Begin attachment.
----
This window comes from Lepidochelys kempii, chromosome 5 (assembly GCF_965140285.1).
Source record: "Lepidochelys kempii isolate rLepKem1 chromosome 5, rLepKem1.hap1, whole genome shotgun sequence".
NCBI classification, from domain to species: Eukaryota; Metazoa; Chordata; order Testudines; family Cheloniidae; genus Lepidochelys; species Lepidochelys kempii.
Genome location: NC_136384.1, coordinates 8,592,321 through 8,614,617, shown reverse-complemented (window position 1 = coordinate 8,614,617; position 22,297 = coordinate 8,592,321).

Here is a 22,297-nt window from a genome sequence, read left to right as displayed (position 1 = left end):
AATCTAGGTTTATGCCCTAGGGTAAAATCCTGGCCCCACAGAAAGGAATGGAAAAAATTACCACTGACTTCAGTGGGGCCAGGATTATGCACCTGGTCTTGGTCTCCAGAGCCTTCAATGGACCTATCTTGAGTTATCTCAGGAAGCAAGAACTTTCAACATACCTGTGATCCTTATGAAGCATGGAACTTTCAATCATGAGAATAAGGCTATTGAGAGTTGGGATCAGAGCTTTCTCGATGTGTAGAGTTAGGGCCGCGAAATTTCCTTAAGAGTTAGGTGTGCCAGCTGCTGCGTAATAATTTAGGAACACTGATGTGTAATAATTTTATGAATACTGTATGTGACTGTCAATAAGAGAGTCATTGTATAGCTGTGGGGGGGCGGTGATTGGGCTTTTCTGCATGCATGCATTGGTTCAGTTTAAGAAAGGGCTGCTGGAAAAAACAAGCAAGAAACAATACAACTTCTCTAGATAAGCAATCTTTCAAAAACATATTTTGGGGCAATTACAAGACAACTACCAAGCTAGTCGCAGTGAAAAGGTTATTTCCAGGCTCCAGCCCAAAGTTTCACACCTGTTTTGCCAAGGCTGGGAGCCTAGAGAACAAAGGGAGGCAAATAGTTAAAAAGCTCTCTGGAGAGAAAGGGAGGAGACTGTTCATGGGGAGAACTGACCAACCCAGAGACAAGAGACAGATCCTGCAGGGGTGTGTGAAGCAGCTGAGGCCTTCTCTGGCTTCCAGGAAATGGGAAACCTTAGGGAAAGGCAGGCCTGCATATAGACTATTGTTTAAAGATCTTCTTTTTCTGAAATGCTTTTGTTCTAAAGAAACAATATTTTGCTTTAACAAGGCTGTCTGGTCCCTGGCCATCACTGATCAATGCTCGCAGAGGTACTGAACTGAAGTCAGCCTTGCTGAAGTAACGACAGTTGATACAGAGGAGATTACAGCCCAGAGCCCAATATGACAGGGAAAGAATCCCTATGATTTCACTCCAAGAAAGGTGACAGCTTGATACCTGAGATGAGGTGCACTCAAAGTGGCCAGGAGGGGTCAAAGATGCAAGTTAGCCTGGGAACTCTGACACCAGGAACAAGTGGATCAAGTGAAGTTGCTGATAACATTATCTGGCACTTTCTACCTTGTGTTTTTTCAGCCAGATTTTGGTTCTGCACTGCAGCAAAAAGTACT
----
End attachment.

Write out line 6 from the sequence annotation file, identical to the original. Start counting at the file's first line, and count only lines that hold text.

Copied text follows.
AATCTAGGTTTATGCCCTAGGGTAAAATCCTGGCCCCACAGAAAGGAATGGAAAAAATTACCACTGACTTCAGTGGGGCCAGGATTATGCACCTGGTCTTGGTCTCCAGAGCCTTCAATGGACCTATCTTGAGTTATCTCAGGAAGCAAGAACTTTCAACATACCTGTGATCCTTATGAAGCATGGAACTTTCAATCATGAGAATAAGGCTATTGAGAGTTGGGATCAGAGCTTTCTCGATGTGTAGAGTTAGGGCCGCGAAATTTCCTTAAGAGTTAGGTGTGCCAGCTGCTGCGTAATAATTTAGGAACACTGATGTGTAATAATTTTATGAATACTGTATGTGACTGTCAATAAGAGAGTCATTGTATAGCTGTGGGGGGGCGGTGATTGGGCTTTTCTGCATGCATGCATTGGTTCAGTTTAAGAAAGGGCTGCTGGAAAAAACAAGCAAGAAACAATACAACTTCTCTAGATAAGCAATCTTTCAAAAACATATTTTGGGGCAATTACAAGACAACTACCAAGCTAGTCGCAGTGAAAAGGTTATTTCCAGGCTCCAGCCCAAAGTTTCACACCTGTTTTGCCAAGGCTGGGAGCCTAGAGAACAAAGGGAGGCAAATAGTTAAAAAGCTCTCTGGAGAGAAAGGGAGGAGACTGTTCATGGGGAGAACTGACCAACCCAGAGACAAGAGACAGATCCTGCAGGGGTGTGTGAAGCAGCTGAGGCCTTCTCTGGCTTCCAGGAAATGGGAAACCTTAGGGAAAGGCAGGCCTGCATATAGACTATTGTTTAAAGATCTTCTTTTTCTGAAATGCTTTTGTTCTAAAGAAACAATATTTTGCTTTAACAAGGCTGTCTGGTCCCTGGCCATCACTGATCAATGCTCGCAGAGGTACTGAACTGAAGTCAGCCTTGCTGAAGTAACGACAGTTGATACAGAGGAGATTACAGCCCAGAGCCCAATATGACAGGGAAAGAATCCCTATGATTTCACTCCAAGAAAGGTGACAGCTTGATACCTGAGATGAGGTGCACTCAAAGTGGCCAGGAGGGGTCAAAGATGCAAGTTAGCCTGGGAACTCTGACACCAGGAACAAGTGGATCAAGTGAAGTTGCTGATAACATTATCTGGCACTTTCTACCTTGTGTTTTTTCAGCCAGATTTTGGTTCTGCACTGCAGCAAAAAGTACT